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  #1  
Old 04-02-2001, 04:32 AM
flodnak flodnak is offline
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Identical twins, of course, are the result of a remarkable accident: a single fertilized egg splits completely, into two parts which are both capable of growing into a fully developed individual.

I'm working on a book in which a twin pregnancy figures fairly heavily. What I need to know to make sure this all works is when twinning takes place, specifically whether it happens before or after the fertilized egg/eggs implant in the uterus. I've checked out some books and some Web sites on twins. I believe what I'm reading is that there is a range of time during which a fertilized egg can split into identical twins, and this spans the time during which the egg implants. Thus, twinning can take place either before or after implantation. The problem is that none of the sources that go into this much detail are written in plain English, and none of them address this detail directly.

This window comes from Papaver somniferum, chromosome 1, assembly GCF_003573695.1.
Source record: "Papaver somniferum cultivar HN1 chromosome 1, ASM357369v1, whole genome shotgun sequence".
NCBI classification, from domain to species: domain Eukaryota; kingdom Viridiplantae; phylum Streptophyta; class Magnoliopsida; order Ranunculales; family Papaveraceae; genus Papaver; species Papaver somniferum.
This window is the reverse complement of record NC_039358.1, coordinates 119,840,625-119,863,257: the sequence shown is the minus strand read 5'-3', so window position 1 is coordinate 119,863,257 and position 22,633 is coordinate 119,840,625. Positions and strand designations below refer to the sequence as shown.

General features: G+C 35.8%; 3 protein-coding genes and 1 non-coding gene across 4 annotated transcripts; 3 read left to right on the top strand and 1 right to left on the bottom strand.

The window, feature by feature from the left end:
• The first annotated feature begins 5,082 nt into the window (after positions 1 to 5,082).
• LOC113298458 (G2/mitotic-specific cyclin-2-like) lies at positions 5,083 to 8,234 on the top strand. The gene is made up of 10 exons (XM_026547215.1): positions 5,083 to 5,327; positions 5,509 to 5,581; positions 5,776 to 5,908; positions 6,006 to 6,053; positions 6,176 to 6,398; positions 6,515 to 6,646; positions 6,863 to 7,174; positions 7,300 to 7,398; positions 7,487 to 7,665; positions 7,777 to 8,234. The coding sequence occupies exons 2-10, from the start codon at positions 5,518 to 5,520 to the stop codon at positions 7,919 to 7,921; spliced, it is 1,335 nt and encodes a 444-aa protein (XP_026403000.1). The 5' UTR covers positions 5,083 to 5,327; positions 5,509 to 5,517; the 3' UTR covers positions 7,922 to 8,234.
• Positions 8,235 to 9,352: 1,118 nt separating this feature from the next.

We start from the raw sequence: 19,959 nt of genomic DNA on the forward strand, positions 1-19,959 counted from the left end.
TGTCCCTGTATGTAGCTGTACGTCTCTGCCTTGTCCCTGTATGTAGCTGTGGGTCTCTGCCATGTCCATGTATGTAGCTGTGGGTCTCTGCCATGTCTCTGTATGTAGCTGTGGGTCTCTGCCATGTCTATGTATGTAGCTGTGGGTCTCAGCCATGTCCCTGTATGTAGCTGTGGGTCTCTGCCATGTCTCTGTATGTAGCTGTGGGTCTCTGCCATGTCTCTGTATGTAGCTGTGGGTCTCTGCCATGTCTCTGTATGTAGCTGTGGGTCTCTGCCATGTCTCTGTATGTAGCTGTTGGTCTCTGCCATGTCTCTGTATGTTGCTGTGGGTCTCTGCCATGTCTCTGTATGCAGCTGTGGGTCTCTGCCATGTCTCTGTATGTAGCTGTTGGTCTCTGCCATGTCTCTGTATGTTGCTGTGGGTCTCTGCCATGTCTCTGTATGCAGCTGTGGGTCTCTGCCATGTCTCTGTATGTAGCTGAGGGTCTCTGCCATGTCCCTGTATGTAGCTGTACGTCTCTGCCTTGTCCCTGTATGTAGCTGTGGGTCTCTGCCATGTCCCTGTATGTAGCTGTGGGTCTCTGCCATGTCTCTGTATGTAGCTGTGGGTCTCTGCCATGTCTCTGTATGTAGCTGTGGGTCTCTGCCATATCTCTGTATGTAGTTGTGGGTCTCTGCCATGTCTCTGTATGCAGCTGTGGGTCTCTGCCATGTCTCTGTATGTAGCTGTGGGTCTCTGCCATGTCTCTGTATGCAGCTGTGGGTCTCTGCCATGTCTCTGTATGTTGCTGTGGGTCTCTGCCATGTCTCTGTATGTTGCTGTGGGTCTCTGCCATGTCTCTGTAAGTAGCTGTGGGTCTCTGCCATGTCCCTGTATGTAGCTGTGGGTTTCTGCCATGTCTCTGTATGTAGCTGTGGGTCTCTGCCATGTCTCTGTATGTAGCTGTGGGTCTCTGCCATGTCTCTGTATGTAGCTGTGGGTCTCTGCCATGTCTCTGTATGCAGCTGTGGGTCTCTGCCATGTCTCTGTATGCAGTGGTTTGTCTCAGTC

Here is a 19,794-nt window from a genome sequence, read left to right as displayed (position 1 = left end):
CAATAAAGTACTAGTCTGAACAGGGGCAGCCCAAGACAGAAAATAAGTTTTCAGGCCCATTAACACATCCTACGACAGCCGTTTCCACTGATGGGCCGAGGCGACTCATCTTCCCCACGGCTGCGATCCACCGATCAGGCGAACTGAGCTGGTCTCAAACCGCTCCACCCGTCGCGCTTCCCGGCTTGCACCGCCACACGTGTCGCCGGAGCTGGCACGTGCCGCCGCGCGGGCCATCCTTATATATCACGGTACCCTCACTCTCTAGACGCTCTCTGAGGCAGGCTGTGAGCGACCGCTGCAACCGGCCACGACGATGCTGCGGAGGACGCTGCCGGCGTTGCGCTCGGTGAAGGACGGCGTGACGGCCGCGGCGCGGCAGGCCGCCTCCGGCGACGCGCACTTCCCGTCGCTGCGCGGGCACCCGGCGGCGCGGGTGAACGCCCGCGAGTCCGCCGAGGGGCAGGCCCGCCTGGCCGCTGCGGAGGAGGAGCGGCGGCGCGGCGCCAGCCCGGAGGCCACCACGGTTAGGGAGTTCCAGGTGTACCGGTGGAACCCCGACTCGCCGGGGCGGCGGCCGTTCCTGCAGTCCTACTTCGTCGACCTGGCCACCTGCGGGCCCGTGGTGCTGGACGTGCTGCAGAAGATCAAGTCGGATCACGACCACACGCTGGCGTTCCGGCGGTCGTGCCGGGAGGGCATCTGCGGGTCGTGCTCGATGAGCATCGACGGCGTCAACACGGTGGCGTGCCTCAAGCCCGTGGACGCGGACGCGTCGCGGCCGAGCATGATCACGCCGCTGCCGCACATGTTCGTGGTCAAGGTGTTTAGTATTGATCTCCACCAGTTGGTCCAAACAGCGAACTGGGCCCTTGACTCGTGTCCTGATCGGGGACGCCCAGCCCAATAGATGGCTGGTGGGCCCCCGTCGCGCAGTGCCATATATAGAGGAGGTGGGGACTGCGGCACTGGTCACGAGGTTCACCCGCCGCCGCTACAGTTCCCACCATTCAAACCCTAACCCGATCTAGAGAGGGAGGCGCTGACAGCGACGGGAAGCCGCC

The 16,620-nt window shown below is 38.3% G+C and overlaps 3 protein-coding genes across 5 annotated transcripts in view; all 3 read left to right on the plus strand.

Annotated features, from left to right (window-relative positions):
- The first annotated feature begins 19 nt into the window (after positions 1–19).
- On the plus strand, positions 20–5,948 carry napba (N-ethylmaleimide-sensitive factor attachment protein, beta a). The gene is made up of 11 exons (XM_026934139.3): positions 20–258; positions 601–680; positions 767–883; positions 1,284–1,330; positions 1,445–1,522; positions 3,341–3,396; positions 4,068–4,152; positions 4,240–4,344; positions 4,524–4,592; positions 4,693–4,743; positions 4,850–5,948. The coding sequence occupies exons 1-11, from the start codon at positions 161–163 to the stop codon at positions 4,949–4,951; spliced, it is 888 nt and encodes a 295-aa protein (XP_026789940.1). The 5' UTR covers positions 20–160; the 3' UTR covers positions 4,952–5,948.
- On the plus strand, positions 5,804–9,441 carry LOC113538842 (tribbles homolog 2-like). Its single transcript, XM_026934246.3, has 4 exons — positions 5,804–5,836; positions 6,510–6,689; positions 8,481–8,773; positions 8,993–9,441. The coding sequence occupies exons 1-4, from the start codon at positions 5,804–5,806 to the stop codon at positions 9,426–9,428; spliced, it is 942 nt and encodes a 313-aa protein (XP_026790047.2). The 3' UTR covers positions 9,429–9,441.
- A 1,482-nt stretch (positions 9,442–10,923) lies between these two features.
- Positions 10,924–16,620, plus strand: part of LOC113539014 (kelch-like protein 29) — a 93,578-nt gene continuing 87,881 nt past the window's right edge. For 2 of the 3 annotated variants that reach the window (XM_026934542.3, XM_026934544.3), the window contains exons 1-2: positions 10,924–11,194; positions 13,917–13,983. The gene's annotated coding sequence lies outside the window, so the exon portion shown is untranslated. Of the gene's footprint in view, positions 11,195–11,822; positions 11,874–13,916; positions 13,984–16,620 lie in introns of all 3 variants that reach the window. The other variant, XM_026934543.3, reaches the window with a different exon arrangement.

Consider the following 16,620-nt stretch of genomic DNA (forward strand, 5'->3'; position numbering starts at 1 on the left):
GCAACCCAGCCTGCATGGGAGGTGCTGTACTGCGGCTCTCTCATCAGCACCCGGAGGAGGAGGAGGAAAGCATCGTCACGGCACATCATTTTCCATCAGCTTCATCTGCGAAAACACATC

Is there anyone here with the expertise to help me out?
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  #2  
Old 04-02-2001, 09:49 AM
Duck Duck Goose Duck Duck Goose is offline
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No expertise, just a search engine.

Does this help?

http://www.bellaonline.com/family/pa...6432527734.htm
Quote:
The miracle of conception takes place when an egg is fertilized by a sperm. Twinning occurs by the simultaneous development of two embryos. After fertilization, the ova moves into the uterus and implants themselves into the uterine wall.
http://www.pbs.org/faithandreason/bi.../zyg-body.html
Quote:
Zygote
A zygote is the product of the fusion of an egg and a sperm. It contains two copies of each chromosome, one from each parent. Egg and sperms cells, on the other hand, each contain only one copy of each chromosome. The zygote develops into an embryo.
http://www.advancedfertility.com/zygotes1.htm
Quote:
Fertilized human eggs